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      Five empowering tips for women in the workplace

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      By Emma Howe, Sales and Events Director at Street Feast 

      Gender equality in the workplace is the best it’s ever been but despite this, women are still largely underrepresented at every level of business. Things are starting to improve, explicit gender bias is less common, due to tougher legislation and an increased focus on diversity issues, however challenges remain. 

      Is there a one in one out policy put in place whereby women are only allowed a small slice of the power? Take the boardroom for example, just over 6% of executives in FTSE 250 firms are women. While women enter the workforce on the same footing as men, the further up the corporate ladder you go, the fewer women you find. 

      As we work towards a fairer system for all, I’m passionate about encouraging a culture where women support each other, empowering and creating opportunities for women to thrive. Here are my tips for working women:

      1. Your team is equal 

      Setting a quota for the number of women or men in your team will only cause division. People may get overlooked for a job they are more suited to, or promotions handed out to boost a percentage. Think of your team as ‘genderless’, make sure your staff know they are not labelled or expected to do things differently because of their sex. By setting a genderless environment you will treat everyone the same, and they can expect to be treated as equals. Only job performance will stand in the way. Leading by example will spread to others around you; outlining a positive career and work ethic will encourage those in your team, whether female or male, to achieve and do the best they can.  

      2. Don’t be afraid to ask for a pay rise or promotion

      Asking for a pay rise or promotion can be nerve-racking; you’re not in control; you’re putting yourself in the hands of your manager to be judged and you may worry that you’ll appear greedy and self-serving. This isn’t the case and to advance in your career, you’ll need to learn to advocate for yourself. In some companies, if you sit and wait for a promotion or pay rise to be given to you, it will never come. Not because you’re not deserving but because you’re not the only employee, know you’re worth and never feel as though you aren’t deserving of progression in your own career!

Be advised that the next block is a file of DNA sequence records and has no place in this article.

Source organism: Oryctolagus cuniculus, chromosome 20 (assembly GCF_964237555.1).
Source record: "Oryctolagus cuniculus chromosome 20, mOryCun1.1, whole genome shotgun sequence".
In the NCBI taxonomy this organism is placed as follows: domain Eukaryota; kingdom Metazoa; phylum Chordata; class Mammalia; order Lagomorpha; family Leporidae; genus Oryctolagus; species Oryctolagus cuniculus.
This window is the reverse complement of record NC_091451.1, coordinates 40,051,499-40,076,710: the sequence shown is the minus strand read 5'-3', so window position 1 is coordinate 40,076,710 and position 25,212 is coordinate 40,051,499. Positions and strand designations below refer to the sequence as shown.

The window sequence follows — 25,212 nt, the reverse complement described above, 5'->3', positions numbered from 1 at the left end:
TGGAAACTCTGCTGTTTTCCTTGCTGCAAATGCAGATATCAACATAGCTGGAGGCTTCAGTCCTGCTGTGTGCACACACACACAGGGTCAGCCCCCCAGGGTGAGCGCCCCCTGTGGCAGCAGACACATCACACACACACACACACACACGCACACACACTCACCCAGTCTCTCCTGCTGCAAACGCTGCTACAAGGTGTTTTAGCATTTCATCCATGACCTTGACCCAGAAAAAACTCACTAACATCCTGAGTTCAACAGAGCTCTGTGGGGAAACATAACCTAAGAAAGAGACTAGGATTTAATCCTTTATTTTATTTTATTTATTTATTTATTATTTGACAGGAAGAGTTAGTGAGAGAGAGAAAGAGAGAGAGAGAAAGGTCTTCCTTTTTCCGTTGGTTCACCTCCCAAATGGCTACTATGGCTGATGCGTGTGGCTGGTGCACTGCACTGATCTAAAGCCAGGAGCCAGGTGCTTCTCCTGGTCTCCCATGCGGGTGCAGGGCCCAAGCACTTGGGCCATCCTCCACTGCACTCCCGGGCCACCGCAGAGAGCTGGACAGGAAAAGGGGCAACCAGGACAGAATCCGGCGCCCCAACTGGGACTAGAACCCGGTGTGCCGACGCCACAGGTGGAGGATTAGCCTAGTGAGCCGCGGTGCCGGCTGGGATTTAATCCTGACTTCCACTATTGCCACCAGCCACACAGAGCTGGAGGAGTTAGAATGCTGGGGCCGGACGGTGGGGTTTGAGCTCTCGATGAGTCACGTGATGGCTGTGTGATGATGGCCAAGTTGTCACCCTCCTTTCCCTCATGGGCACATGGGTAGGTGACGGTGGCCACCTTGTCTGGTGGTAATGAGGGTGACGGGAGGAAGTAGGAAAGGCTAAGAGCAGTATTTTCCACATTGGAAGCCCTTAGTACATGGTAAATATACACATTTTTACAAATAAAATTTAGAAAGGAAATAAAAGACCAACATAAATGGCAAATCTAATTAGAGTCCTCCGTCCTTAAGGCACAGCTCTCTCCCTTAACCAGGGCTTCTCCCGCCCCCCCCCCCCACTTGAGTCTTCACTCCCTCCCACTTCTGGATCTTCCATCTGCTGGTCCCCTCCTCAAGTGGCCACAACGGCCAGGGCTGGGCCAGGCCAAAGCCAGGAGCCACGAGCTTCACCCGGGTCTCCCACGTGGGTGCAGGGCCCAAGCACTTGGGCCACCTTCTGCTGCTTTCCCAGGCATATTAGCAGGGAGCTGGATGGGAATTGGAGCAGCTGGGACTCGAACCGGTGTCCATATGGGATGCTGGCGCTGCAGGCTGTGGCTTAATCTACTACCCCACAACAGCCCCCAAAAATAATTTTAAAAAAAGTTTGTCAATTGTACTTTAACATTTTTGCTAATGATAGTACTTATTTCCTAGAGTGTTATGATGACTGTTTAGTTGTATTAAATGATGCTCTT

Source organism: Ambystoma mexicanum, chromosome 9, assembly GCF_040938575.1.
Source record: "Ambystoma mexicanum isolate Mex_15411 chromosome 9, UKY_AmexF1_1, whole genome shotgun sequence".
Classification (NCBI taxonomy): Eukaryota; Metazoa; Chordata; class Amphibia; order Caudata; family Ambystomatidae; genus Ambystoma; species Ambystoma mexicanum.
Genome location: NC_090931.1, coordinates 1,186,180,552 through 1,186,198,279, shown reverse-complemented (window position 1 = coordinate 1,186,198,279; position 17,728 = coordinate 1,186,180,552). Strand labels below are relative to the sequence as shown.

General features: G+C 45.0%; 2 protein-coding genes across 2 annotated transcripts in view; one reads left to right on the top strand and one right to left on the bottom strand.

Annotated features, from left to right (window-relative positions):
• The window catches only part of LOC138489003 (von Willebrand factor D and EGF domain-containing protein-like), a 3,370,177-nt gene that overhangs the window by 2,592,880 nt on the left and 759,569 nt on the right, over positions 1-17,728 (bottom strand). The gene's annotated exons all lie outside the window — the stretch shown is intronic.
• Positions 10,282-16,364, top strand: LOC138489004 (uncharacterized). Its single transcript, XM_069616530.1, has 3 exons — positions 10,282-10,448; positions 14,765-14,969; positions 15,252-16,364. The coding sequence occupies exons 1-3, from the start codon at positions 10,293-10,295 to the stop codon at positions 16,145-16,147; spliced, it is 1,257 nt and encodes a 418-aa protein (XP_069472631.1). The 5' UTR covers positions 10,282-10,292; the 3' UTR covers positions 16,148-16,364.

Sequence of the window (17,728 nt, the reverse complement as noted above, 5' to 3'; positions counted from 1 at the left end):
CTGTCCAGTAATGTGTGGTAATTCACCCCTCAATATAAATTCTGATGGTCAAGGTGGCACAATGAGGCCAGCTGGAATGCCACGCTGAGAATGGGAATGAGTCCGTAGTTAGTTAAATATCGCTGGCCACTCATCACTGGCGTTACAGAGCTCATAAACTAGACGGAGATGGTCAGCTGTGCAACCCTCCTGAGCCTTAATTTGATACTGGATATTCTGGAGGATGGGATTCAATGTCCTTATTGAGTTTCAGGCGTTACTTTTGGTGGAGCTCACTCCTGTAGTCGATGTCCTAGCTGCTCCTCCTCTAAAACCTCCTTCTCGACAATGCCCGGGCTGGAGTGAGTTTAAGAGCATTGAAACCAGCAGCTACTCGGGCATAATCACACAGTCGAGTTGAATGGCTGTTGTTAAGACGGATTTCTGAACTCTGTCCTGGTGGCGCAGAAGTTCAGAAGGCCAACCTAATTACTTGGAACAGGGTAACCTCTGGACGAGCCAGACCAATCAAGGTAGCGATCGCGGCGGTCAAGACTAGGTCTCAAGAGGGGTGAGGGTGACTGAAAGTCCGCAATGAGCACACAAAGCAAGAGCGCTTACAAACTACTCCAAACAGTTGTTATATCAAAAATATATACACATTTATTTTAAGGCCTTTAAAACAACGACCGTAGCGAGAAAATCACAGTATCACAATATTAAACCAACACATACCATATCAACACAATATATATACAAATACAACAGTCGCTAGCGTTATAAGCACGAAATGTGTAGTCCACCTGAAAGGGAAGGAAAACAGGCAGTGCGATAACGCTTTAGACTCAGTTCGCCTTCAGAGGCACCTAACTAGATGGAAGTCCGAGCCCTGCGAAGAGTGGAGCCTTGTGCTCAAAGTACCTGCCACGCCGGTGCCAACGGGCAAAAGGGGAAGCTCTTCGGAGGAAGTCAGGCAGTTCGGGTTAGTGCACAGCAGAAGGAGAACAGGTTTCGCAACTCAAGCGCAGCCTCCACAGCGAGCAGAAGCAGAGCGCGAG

3. Remember that networking is invaluable 

      It’s all too easy to think that networking has no place in the modern work world but this simply isn’t true. I have always found networking to be the simplest and most effective way to build industry relationships, the foundation of which will help you learn, grow and be inspired. I think it’s also really important to try and network with like-minded women too. But remember, it’s not just a one way street though, make sure you’re putting yourself forward to help and encourage others, you will have skills that can help others on their own journey. See networking as a virtuous circle whereby what you put forward will pay you back in the future, you never know, someone in your network may put you forward for your dream job that you didn’t even know about!

      4. Consistently analyse your own performance

      One of my tips for success in the workplace is to forensically analyse yourself and your work – just like an Olympian might do. Think, ‘What went wrong and what do you need to change?’. Define success in your own terms and set career goals for yourself, however big or small. You might start by aiming to speak on a couple of panel sessions each year and then eventually your goal might evolve into becoming the key note speaker. Every month, quarter, whatever works for you, take a look at what you have achieved, what went wrong and how you can improve.

      5. Be a champion for other women’s success

      If we stand with the view that one woman’s success is a win for all women, we can become supporters of one another. If you wonder how she achieved success, ask her. I believe we can develop our own skills by looking to others who are in positions we aspire to reach. Social media is a great place to connect with a community of likeminded women and highlight each other’s successes but also remember to recognise the successes of your colleagues and friends no matter how big or small they may seem.

      About The Author

      Emma heads the events division at Street Feast, running a team of seven she has built from scratch and delivering slick events throughout the year. The events side of the business are now responsible for 50% of the company’s annual turnover and have big brand clients like Amazon, Barclays, Facebook and Google. 

      Image by StartupStockPhotos from Pixabay